January 28, 2011
By Dan Namowitz
Homeland Security Secretary Janet Napolitano has announced that the familiar color-coded alerts of the Homeland Security Advisory System (HSAS) will be replaced by a new system to provide better terrorism-threat advisories to the public, government agencies, emergency responders, airports, and other transportation hubs.
The new National Terrorism Advisory System (NTAS) will be phased in over a 90-day period that began with Napolitano’s Jan. 27 announcement.
Instead of using colors, the revised alerts “will include a clear statement that there is an ‘imminent threat’ or ‘elevated threat.’ The alerts will give “a concise summary of the potential threat, information about actions being taken to ensure public safety, and recommended steps that individuals and communities, businesses and governments can take,” said a Homeland Security Department news release.
In some instances, “alerts will be sent directly to law enforcement or affected areas of the private sector, while in others, alerts will be issued more broadly to the American people through both official and media channels— including a designated DHS webpage, as well as social media channels including Facebook and via Twitter @NTASAlerts.” Alerts will also include a specified end point.
AOPA participated in a briefing on the new system during a Jan. 28 conference call with Transportation Security Administration (TSA) officials, and will serve as a resource for the dissemination of information to members on security alerts that affect general aviation.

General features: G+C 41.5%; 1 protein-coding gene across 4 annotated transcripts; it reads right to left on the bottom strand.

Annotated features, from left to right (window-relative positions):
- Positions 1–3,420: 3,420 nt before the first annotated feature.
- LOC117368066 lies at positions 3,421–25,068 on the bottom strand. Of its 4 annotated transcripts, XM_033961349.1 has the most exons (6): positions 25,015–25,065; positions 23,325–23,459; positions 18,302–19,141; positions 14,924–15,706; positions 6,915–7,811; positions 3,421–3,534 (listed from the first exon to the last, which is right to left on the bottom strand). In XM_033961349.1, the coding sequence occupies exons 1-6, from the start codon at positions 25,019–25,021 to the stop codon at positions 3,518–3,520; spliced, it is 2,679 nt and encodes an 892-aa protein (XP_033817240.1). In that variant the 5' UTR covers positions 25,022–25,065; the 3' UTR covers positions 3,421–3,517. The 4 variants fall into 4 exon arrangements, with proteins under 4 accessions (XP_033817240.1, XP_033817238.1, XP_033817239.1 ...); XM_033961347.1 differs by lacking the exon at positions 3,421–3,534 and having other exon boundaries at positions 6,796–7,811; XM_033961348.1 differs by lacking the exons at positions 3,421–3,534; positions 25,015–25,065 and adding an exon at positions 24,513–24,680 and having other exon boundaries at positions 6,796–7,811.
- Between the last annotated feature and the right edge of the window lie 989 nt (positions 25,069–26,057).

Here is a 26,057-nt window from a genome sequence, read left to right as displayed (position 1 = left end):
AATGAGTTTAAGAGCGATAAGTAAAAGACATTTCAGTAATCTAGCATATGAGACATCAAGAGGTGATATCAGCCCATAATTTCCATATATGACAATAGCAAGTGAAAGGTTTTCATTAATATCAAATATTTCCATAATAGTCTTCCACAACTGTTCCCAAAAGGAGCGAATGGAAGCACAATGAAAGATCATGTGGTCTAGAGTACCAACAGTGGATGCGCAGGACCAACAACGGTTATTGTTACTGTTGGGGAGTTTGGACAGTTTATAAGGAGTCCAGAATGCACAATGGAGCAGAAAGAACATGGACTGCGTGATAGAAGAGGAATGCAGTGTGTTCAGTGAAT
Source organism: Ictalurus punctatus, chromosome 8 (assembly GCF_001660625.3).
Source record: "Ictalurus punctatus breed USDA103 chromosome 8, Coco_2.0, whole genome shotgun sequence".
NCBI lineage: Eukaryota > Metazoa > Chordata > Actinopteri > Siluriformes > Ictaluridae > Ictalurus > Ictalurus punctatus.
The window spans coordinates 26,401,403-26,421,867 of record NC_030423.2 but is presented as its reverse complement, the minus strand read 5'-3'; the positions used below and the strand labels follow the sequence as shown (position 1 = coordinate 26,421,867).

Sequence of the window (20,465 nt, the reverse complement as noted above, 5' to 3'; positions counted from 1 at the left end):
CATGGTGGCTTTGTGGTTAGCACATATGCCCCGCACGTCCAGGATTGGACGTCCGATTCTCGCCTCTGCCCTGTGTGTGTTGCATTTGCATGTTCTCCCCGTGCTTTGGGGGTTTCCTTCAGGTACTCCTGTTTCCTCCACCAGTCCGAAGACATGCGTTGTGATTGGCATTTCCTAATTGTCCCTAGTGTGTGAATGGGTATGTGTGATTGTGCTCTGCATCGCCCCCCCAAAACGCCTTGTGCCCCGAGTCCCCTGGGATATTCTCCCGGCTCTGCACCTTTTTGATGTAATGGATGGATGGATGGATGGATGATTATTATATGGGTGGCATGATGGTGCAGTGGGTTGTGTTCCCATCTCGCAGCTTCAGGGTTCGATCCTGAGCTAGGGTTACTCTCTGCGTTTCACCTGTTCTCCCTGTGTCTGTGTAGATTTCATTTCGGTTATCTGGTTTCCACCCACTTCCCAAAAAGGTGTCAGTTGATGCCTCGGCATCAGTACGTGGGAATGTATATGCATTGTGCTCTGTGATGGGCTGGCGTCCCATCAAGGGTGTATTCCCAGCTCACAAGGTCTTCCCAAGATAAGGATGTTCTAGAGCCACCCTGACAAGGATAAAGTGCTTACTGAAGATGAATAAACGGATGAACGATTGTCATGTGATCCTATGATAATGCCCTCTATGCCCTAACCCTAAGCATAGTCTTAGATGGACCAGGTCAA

“AOPA has a strong working relationship with TSA and other departments within Homeland Security. We receive regular briefings on security matters that affect our members and general aviation,” said Craig Spence, AOPA vice president of operations and international affairs. “Hopefully with the revised threat alert system we will be able to build on that relationship to provide general aviation pilots the information they will need to keep our system safe and secure.”
Some commercial airports with TSA jurisdiction may be required to revise their airport security programs under the new alert system.
Napolitano announced the end of the color-coded alerts and the replacement system during a State of America’s Homeland Security address at George Washington University’s Homeland Security Policy Institute.
Dan Namowitz is an aviation writer and flight instructor. He has been a pilot since 1985 and an instructor since 1990.
As the cold weather chills AOPA’s Headquarters in Frederick, many of us are inside generating new resources for flying clubs.
In my house, every Friday night is “Movie Night.” While the movies are rarely educational (I don’t think I learned anything from the Lego Movie), we look forward to the weekly opportunity to spend time together. Why not use the same concept for your Flying Club (with the addition of education, of course)?
AOPA Flying Club Manager Kelby Ferwerda posted the following on the AOPA Flying Club Facebook Page: “Recently I’ve talked with quite a few Flying Clubs about maintaining social activity through the cold winter months. Some clubs host Holliday Parties, others have Potluck Movie Nights. What does your club do to keep members involved during the chilly months?”
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